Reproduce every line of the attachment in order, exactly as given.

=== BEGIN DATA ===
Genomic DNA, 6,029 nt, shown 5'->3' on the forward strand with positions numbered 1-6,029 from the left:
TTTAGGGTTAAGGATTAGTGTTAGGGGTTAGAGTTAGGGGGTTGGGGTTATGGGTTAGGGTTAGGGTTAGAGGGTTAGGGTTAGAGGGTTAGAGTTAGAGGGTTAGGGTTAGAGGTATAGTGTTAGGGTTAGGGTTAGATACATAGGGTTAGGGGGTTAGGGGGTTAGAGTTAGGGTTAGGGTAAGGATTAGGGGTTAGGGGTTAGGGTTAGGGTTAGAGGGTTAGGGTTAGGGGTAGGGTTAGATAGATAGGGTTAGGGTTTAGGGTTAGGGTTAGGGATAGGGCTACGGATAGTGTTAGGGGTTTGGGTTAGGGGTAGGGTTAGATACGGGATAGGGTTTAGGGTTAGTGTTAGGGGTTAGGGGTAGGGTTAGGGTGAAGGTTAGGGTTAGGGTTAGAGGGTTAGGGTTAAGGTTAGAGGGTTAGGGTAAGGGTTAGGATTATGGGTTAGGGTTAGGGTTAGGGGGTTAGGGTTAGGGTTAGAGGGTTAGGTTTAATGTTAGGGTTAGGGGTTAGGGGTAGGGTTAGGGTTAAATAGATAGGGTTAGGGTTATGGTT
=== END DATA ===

Genomic DNA, 6,029 nt, shown 5'->3' on the forward strand with positions numbered 1-6,029 from the left:
TTTAGGGTTAAGGATTAGTGTTAGGGGTTAGAGTTAGGGGGTTGGGGTTATGGGTTAGGGTTAGGGTTAGAGGGTTAGGGTTAGAGGGTTAGAGTTAGAGGGTTAGGGTTAGAGGTATAGTGTTAGGGTTAGGGTTAGATACATAGGGTTAGGGGGTTAGGGGGTTAGAGTTAGGGTTAGGGTAAGGATTAGGGGTTAGGGGTTAGGGTTAGGGTTAGAGGGTTAGGGTTAGGGGTAGGGTTAGATAGATAGGGTTAGGGTTTAGGGTTAGGGTTAGGGATAGGGCTACGGATAGTGTTAGGGGTTTGGGTTAGGGGTAGGGTTAGATACGGGATAGGGTTTAGGGTTAGTGTTAGGGGTTAGGGGTAGGGTTAGGGTGAAGGTTAGGGTTAGGGTTAGAGGGTTAGGGTTAAGGTTAGAGGGTTAGGGTAAGGGTTAGGATTATGGGTTAGGGTTAGGGTTAGGGGGTTAGGGTTAGGGTTAGAGGGTTAGGTTTAATGTTAGGGTTAGGGGTTAGGGGTAGGGTTAGGGTTAAATAGATAGGGTTAGGGTTATGGTT